Thursday, October 30, 2014

Chucky Week: 'Seed of Chucky' (2004)

I thoroughly enjoyed Seed of Chucky when it was released in 2004, and I was happy to see Chucky creator Don Mancini finally get the chance to direct a movie in the series that's become essentially his life's work. But revisiting the movie a decade later, I wasn't nearly as entertained. The self-reflexive elements of the movie have not aged well, and while some of the humor is still effective (I was pretty impressed with Mancini's commitment to the dumb "Made in Japan" joke that recurs throughout the entire movie), a lot of it is pretty painful. Bride of Chucky manages to be campy while also functioning more or less as a coherent thriller about Chucky and Tiffany on a killing spree; Seed is a full-on comedy with minimal internal logic and a paper-thin story. If the jokes don't land, there's basically nothing else there.

The biggest problem with Seed is the introduction of the title character, the spawn of Chucky and Tiffany glimpsed at the very end of Bride. While Tiffany (and Jennifer Tilly) reinvigorated the franchise with her debut, Glen/Glenda (voiced by Billy Boyd) is mostly just a drain on the story, and his/her character arc is scattershot and belabored, especially compared to Tiffany's development in Bride. Poor Tiffany gets a much weaker arc in this movie, too, as she decides to give up killing now that she's a mother, and treats it as an addiction to be overcome. It's disappointing that Mancini dilutes her nastiness and then doesn't offer much in its place.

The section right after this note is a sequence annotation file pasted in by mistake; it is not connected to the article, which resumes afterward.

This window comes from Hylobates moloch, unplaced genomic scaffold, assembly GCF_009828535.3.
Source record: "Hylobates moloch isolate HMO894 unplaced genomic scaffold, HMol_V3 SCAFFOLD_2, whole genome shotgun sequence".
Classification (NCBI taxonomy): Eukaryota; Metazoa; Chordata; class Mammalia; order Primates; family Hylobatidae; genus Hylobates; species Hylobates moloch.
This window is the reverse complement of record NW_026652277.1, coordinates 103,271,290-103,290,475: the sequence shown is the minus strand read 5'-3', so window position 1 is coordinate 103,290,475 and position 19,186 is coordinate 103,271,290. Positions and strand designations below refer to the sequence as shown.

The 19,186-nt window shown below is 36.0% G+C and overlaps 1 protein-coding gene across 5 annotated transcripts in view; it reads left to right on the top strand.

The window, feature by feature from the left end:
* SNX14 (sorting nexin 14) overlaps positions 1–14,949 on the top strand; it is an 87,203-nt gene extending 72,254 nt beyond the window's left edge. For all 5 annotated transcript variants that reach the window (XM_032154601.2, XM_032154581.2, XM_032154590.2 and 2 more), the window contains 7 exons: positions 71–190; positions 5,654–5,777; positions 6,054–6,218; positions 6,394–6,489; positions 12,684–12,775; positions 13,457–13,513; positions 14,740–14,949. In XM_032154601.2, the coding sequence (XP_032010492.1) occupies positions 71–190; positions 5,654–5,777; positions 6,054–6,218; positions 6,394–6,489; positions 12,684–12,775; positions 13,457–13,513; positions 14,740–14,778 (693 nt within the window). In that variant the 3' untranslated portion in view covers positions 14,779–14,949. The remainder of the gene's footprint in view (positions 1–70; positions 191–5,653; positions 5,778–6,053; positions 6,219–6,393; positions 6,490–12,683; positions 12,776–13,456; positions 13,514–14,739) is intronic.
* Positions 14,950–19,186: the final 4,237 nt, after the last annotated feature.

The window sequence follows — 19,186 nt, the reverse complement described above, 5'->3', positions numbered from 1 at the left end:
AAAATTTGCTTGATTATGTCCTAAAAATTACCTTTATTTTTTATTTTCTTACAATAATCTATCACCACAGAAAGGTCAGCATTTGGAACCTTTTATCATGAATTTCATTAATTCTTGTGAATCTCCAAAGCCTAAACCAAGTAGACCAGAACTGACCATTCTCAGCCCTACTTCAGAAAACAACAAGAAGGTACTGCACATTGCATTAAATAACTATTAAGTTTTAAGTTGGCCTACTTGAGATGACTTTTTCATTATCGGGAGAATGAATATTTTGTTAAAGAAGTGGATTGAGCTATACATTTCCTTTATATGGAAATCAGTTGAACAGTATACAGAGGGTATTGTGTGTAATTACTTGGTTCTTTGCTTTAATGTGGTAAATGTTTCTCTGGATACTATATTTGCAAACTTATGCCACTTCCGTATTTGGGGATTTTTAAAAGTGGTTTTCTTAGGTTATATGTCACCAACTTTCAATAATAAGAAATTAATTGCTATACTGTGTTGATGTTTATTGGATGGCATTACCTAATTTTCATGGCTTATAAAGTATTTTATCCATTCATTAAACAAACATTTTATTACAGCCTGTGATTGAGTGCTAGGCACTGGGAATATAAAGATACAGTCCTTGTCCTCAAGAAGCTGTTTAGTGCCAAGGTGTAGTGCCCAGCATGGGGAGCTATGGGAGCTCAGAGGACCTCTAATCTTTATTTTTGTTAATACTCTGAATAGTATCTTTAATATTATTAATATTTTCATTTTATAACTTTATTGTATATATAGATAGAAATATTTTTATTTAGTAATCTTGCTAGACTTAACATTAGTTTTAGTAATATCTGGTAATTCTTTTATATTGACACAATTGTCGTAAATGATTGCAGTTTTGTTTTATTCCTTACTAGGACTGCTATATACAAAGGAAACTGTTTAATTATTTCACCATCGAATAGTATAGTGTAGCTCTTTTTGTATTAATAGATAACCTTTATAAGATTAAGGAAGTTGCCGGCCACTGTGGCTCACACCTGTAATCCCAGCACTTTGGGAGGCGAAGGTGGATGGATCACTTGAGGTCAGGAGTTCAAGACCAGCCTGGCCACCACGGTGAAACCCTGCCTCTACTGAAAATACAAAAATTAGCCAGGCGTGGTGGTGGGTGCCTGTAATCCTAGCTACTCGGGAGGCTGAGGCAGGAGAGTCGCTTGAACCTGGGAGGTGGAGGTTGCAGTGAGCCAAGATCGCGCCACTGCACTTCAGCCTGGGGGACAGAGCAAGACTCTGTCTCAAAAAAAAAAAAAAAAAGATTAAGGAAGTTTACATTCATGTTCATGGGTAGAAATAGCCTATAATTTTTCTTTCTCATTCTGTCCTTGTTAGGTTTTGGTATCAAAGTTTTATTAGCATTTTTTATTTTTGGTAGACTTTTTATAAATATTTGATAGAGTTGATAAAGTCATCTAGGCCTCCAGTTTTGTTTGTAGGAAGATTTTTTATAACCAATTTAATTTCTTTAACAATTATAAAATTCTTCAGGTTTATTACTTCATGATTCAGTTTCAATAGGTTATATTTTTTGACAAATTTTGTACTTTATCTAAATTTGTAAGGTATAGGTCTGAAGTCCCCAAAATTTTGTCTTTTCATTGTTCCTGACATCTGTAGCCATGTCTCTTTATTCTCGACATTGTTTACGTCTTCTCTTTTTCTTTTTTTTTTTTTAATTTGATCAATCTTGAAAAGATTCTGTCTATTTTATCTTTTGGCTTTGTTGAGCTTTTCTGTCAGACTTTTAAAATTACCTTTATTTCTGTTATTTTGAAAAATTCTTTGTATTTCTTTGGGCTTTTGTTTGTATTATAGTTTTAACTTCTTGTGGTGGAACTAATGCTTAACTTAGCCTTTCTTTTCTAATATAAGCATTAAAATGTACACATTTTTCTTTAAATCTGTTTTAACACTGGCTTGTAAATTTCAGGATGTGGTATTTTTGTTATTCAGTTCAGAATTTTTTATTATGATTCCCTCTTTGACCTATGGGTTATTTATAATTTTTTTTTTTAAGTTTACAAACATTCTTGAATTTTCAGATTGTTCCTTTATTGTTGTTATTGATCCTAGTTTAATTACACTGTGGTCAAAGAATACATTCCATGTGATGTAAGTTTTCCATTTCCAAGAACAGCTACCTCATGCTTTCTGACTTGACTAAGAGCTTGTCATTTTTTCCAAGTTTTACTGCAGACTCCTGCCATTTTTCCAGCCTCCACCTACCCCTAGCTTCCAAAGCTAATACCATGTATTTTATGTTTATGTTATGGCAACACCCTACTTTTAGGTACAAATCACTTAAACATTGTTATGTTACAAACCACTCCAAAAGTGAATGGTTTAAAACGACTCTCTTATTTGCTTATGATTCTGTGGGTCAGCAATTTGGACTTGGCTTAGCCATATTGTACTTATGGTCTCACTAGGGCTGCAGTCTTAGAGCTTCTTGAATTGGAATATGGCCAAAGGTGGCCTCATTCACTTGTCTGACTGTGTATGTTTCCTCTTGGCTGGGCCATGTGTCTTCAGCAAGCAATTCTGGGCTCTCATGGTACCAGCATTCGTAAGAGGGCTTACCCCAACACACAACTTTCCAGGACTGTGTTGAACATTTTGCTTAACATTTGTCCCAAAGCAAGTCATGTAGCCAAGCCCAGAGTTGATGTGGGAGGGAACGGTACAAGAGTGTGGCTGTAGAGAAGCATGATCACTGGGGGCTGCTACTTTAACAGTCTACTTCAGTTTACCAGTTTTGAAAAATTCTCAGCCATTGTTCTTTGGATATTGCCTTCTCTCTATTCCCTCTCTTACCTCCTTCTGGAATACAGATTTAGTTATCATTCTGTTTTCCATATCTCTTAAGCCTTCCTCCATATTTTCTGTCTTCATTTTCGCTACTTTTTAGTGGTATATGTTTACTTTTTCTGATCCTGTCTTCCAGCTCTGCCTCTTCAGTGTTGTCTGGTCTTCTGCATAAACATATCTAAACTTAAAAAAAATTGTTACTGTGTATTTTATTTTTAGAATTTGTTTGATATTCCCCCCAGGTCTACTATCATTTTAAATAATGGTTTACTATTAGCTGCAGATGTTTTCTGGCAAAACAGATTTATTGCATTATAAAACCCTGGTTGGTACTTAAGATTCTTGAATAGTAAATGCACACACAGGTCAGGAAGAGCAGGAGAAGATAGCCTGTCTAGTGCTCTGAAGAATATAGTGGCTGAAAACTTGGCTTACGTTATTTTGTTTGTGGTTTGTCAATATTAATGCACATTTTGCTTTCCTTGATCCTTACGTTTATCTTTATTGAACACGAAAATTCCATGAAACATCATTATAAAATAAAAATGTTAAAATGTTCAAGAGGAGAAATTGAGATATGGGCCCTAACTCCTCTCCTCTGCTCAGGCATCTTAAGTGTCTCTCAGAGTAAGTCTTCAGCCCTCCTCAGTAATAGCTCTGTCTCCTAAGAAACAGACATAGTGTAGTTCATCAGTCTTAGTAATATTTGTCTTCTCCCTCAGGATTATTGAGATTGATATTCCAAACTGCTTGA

Even Chucky is a bit diluted here, as the movie focuses on Glen/Glenda, Chucky and Tiffany's gender-confused, cowardly child (the name, of course, is a play on the Ed Wood movie Glen or Glenda), who tracks down his parents and inadvertently revives them with a variation on the old soul-switching spell. Apparently not even pieces of the old dolls are necessary for revival now, since the Chucky and Tiffany of Seed are actually movie props for a film-within-the-film about the Chucky murders. That film stars Jennifer Tilly, who gets to appear in the flesh this time by playing herself, but, disappointingly, her performance as herself is not nearly as entertaining as her performance as Tiffany was in Bride.

Tilly is game for anything, but the meta storyline is so half-assed that it completely squanders her fearlessness. Seed seems like an obvious reaction to the Scream movies (especially Scream 2, with its characters dealing with a film-within-the-film about their lives), but it's also indebted to another Wes Craven project, 1994's New Nightmare, which managed to cleverly deconstruct its franchise via actors playing themselves and also work pretty effectively as a horror movie. Seed isn't actually interested in being scary, which is okay, but its hit-and-miss jokes aren't strong enough to compensate.

No comments: